Wendy Carr Exhibit at Legends & Lore
We all know that life is uncertain, and that uncertainty especially applies to personal finances. That's why the financial planning community is increasingly employing a technique that illustrates to consumers the "odds" that a given financial strategy will prove successful.
Take investing for retirement. When calculating how much you might need to save monthly in order to achieve a certain lifestyle upon retirement, you might assume a certain dollar size for your nest egg, an average annual return on your investments, and the number of years you have to save. For example, you might assume a $500,000 nest egg and an eight percent return for 20 years. From that, it's simple to calculate how much you should save each month to build your nest egg.
The problem is, the odds are it won't happen. It's an illusion of stability. That's because nothing happens every year exactly as you calculate. Investment returns, for example, might average 8 percent over those 20 years. However, during that time returns will vary one year to the next: perhaps 20 percent one year, 6 percent another, a 7 percent loss another. Similarly, the temperature for a given day probably won't be exactly the average temperature for that day. Unlike the daily weather, however, the sequence in which investment returns occur can make a huge difference in how large your nest egg really turns out to be. If returns are higher than average early on in the accumulation phase, the nest egg will probably be larger than you projected; lower-than-average returns early on means it will likely be smaller than you planned.
The same approach applies to withdrawal from your nest egg. How much you can safely withdraw each year and not run out of money before your death will depend on, among other factors, investment returns, the inflation rate, and whether you live longer or shorter than your life expectancy.
To get a better feel of what your chances really are for achieving a particular financial goal, planners are turning to a computer modeling technique called the Monte Carlo simulation. Say you want to know how much you can realistically withdraw from your retirement portfolio each year and not run out of money (three percent? Five? Eight?). The planner plugs in the desired withdrawal rate, the "expected" return of the investments, the portfolio's standard deviations (how much the returns might vary each year), an expected inflation rate, life expectancy and so on. The program then generates hundreds, even thousands of variations of these numbers, each generation slightly altering a particular variable such as the sequence of investment returns, the average rate of return or a different life expectancy, while keeping the target withdrawal rate the same.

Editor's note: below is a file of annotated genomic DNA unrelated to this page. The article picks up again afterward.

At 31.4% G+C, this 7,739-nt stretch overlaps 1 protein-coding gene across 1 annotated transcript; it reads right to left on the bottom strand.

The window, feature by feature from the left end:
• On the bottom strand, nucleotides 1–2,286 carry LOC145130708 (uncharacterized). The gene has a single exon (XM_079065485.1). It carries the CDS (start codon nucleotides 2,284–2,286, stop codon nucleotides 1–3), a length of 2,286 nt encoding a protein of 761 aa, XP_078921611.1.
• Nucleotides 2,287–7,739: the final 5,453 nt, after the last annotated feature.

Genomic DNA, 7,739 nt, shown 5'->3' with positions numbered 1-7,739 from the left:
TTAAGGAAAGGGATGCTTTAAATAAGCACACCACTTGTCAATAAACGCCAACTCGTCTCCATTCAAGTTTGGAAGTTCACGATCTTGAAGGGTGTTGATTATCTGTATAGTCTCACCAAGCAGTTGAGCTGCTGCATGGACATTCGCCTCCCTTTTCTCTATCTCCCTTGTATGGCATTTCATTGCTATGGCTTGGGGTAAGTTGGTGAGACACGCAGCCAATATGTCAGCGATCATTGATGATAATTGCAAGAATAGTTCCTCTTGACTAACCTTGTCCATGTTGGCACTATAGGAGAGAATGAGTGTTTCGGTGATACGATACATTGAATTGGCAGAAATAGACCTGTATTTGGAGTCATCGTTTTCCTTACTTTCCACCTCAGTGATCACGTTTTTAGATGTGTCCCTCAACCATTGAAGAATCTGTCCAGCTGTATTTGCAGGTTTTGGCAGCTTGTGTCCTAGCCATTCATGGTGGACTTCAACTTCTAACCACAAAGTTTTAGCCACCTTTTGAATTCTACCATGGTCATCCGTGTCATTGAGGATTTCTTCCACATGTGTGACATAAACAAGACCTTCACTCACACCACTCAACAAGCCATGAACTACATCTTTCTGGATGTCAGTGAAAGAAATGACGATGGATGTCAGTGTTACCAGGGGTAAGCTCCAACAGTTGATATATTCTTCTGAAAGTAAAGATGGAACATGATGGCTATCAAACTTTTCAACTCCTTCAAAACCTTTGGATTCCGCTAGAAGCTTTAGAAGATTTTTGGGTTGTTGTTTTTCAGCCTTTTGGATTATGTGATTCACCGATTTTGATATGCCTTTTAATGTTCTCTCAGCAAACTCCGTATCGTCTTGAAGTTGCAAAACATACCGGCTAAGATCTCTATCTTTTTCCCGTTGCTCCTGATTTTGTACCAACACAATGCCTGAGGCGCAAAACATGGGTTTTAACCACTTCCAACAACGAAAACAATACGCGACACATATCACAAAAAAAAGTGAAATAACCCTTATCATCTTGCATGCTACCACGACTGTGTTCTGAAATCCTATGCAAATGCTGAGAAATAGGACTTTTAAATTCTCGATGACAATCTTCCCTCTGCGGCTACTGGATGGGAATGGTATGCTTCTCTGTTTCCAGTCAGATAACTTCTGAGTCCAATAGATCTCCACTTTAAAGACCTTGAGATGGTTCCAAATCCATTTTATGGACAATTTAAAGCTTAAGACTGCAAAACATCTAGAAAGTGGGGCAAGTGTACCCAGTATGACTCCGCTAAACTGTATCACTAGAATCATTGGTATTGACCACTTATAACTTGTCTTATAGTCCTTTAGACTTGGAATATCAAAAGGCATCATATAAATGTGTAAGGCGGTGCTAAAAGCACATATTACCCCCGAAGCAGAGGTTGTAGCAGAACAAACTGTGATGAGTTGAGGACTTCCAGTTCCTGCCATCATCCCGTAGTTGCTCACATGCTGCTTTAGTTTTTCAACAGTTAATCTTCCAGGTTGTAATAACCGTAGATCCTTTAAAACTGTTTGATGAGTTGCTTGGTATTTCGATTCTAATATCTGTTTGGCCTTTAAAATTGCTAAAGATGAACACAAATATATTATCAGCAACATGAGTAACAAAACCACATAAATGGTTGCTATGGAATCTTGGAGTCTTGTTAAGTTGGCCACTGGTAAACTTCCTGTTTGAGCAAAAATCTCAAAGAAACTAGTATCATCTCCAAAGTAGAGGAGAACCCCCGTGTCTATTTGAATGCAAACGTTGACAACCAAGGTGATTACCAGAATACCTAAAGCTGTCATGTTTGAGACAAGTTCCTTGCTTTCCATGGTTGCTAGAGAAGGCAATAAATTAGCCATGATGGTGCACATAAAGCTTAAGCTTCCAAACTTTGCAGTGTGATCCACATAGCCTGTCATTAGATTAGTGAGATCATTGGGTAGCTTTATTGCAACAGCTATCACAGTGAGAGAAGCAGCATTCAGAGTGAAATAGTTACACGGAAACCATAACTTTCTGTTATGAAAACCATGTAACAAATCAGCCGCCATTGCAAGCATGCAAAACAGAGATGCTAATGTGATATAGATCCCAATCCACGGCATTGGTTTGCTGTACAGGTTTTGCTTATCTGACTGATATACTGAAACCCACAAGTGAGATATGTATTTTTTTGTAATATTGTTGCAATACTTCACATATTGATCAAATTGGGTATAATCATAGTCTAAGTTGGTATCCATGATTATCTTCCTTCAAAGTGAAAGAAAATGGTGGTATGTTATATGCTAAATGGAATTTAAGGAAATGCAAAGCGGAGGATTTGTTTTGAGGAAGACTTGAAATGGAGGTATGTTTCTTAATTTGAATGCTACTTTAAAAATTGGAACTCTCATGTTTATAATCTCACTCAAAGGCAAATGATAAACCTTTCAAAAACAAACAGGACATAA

The result shows you the probability, given the assumptions used, that a particular withdrawal rate will achieve the results you want. For example, you might find that you have a 90 percent chance of not running out of money by withdrawing no more that 4 percent from your portfolio each year in retirementbut only a 75 percent chance if you consistently withdraw 5 percent. This would be similar to the weather reporter saying the likelihood of rain today is 75 percent, which might encourage you to take an umbrella. The decision whether to take a particular level of financial risk, of course, is ultimately yours.
While Monte Carlo simulation is being applied most prominently to retirement planning, it can be used for any type of financial decision that involves uncertainty. For example, you might use it to determine the odds that a particular funding rate for a vanishing premium life insurance policy is sufficient or how much you should invest each year to build a college fund. Monte Carlo is not foolproof. The assumptions one plugs into the program need to be realistic, and there are inevitably variables left out of the calculations. What happens if you experience a major financial crisis, such as an illness or loss of a job? This could change your financial picture dramatically.
Ultimately, Monte Carlo is a useful tool that provides a more accurate picture of a financial strategy. But it doesn't guarantee results. Nothing substitutes for common sense and a realistic overall financial plan that prepares for the uncertainties along the way.
Alex Yearley is the Rehoboth Beach manager of Community Pride Financial Advisors, Ltd. He may be contacted at 302-227-2939
LETTERS From CAMP Rehoboth, Vol. 10, No. 8, June 30, 2000.